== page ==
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  Jodi and Rell Sunn on the Northern Beaches of Sydney, 1976. 

 “I had grown up knowing so many of the men and women who competed as professionals and am indebted to them for the time and kindnesses they showed. I was the biggest fan of surfing and surfers growing up. I watched every surf movie that came to town, knew every surfer on sight, read every surf magazine, and followed results in competitions like a hawk. That gave me a subliminal archive of all the events and athletes from the beginning. It has given me a lot to draw upon.”

 

 

You recently stepped into the role of General Manager for WSL Hawai’i. What does this mean for you?

I explain it as a full-blown collision at the intersection of everything and everyone I’ve ever known, haha! I love it! Hawai‘i is the epicenter of surfing and the birthplace of professional surfing, so that makes me incredibly grateful to have an opportunity like this. Before accepting the position, I thought long and hard about what it would mean to me and what goals I would like to achieve for surfers in Hawai‘i. I decided that my foundation – and the foundation of WSL Hawai‘i – would be Kids, Culture, and Community. We need to make sure we are checking off those three boxes in all that we do. The kids are the future. The culture of surfing coupled with Hawaiian culture is to be respected and appreciated. And as for community… the fact that surfing and surf competitions take place in public arenas means we operate in our own backyard and that of our neighbors. That requires huge awareness, respect and responsibility.

“Our currency is relationships and time, and I am dedicated to doing my utmost to pursue positive working relationships and to understand the many different ideas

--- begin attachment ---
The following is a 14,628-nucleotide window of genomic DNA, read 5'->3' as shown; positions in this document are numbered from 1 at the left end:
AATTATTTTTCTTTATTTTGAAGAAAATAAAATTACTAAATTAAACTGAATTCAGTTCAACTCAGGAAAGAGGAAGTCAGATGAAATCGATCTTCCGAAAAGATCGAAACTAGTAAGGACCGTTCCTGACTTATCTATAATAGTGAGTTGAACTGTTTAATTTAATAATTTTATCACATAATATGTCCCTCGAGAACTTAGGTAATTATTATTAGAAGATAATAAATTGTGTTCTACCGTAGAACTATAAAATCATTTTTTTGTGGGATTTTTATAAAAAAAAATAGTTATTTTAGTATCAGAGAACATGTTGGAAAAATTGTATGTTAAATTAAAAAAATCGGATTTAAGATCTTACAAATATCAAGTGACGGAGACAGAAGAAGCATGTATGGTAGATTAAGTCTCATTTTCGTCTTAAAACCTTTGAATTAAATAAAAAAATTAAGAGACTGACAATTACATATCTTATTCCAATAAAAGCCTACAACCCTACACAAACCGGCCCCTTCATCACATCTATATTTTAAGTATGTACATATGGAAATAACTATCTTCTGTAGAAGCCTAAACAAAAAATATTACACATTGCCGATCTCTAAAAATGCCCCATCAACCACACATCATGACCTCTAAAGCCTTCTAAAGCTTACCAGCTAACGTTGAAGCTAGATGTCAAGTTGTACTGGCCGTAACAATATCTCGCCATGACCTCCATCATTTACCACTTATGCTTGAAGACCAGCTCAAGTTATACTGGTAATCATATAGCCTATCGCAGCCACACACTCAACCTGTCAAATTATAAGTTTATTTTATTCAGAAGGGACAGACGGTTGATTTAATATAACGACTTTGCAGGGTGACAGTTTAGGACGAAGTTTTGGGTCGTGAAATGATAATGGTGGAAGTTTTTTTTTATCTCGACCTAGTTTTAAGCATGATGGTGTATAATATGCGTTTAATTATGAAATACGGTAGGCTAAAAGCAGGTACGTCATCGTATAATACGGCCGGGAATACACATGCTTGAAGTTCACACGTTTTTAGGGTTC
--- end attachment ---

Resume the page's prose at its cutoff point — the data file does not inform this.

and opinions that exist here. Let’s face it, professional surfing isn’t for everyone. The world won’t stop spinning without it. But I’m a huge believer that surfing is an incredible
and fortunate lifestyle and can bring great quality to life – whether it be through the friends we make while surfing and traveling; the opportunity to work doing something you love; sharing the culture; or reaping the health benefits. What professional surfing provides is the platform from which we can share all these things with a large number of people around the world, so to that end, I believe it represents very powerful opportunities for many, many people.

As one of surfing’s most VIP industry members what has been the most fulfilling part of your career?

Learning and traveling. Surfing is a “world” within the world. It offers continued learning through human interaction with people of all colors, races, cultures and beliefs while doing something we love, surrounded by nature. We are each other’s greatest teachers. Because surfing is such a small world, you come face to face with all of this more often and in more intense ways than most – dealing with all the different personalities and opinions, hopes and ideas. I love that! Every single one of them represents an opportunity to learn and grow. They all fascinate me. What could be more fulfilling than that?

pau